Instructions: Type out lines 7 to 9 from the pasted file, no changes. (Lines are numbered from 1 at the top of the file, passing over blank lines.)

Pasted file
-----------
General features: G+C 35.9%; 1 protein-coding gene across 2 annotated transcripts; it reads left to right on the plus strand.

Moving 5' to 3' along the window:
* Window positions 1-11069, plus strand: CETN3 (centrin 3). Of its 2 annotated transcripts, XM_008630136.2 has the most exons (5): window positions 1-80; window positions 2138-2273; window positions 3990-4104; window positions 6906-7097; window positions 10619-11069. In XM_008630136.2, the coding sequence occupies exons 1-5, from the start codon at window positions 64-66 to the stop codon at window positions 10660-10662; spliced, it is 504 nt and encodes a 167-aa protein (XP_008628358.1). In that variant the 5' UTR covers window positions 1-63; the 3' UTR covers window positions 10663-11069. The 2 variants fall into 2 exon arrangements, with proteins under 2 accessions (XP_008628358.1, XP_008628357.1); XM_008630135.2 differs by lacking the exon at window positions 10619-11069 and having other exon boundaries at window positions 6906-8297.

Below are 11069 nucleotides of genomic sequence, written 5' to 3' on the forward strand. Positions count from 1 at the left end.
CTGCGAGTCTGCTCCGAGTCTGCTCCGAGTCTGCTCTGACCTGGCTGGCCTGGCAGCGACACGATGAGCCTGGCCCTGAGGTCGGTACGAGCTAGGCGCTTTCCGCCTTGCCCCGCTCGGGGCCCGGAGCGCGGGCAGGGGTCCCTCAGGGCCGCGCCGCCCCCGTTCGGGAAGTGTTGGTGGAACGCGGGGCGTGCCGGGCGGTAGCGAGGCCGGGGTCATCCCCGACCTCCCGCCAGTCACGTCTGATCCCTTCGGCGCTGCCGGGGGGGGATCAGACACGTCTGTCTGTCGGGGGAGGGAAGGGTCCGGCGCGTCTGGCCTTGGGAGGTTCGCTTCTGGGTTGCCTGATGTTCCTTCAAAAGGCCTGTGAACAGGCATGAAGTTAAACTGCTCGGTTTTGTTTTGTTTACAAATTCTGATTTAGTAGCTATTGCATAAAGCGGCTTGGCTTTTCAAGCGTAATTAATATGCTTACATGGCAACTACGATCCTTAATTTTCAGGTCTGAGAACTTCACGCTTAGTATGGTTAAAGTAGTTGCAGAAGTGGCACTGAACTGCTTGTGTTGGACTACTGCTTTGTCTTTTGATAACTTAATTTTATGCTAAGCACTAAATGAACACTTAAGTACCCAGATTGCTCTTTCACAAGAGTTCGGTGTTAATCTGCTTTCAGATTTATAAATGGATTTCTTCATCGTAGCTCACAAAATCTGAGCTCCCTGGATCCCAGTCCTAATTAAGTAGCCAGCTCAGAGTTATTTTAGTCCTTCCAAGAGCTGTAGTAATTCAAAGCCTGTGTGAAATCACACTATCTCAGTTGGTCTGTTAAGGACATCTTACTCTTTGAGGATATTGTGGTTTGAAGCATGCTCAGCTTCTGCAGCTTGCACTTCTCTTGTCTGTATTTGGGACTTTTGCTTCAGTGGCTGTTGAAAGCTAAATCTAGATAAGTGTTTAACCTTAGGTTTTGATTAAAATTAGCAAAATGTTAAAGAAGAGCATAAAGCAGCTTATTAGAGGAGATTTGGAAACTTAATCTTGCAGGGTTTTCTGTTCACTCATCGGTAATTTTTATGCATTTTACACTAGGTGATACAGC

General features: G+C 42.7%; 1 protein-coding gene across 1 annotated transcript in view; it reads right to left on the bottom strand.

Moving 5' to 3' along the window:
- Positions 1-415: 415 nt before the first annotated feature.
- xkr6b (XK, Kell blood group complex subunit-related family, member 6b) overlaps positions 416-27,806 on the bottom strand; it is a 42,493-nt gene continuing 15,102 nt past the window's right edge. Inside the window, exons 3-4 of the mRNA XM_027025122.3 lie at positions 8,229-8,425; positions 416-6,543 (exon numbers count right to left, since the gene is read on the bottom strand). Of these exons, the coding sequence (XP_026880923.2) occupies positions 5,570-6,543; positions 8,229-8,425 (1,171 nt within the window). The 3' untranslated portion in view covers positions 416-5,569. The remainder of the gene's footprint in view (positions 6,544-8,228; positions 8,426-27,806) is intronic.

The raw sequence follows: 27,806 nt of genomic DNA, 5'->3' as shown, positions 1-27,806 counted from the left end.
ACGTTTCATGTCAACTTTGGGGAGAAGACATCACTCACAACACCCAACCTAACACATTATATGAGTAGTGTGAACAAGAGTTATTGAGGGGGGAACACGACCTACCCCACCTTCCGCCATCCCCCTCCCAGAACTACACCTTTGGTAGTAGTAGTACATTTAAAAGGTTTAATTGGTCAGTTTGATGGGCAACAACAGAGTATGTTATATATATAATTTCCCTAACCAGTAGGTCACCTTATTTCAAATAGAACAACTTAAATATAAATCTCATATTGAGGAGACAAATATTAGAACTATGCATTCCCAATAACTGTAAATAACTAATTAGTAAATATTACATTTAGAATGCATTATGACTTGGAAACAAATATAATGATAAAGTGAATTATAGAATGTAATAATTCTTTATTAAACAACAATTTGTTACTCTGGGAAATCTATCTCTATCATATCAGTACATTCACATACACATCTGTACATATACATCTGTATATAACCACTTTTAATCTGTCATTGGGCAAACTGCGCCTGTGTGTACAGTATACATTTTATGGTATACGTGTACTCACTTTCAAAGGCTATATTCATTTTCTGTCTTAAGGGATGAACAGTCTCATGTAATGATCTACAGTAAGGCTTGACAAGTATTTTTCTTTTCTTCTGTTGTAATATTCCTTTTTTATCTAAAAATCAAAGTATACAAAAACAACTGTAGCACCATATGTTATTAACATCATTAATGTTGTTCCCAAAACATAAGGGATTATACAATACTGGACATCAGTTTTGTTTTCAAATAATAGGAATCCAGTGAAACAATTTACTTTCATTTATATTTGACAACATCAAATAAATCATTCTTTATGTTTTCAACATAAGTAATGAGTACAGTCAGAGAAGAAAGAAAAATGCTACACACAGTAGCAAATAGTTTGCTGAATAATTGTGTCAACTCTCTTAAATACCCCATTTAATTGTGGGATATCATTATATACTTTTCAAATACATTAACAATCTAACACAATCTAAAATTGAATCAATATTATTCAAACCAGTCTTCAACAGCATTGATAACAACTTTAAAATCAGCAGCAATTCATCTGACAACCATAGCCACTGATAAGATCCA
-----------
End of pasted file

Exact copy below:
Moving 5' to 3' along the window:
- Positions 1-415: 415 nt before the first annotated feature.
- xkr6b (XK, Kell blood group complex subunit-related family, member 6b) overlaps positions 416-27,806 on the bottom strand; it is a 42,493-nt gene continuing 15,102 nt past the window's right edge. Inside the window, exons 3-4 of the mRNA XM_027025122.3 lie at positions 8,229-8,425; positions 416-6,543 (exon numbers count right to left, since the gene is read on the bottom strand). Of these exons, the coding sequence (XP_026880923.2) occupies positions 5,570-6,543; positions 8,229-8,425 (1,171 nt within the window). The 3' untranslated portion in view covers positions 416-5,569. The remainder of the gene's footprint in view (positions 6,544-8,228; positions 8,426-27,806) is intronic.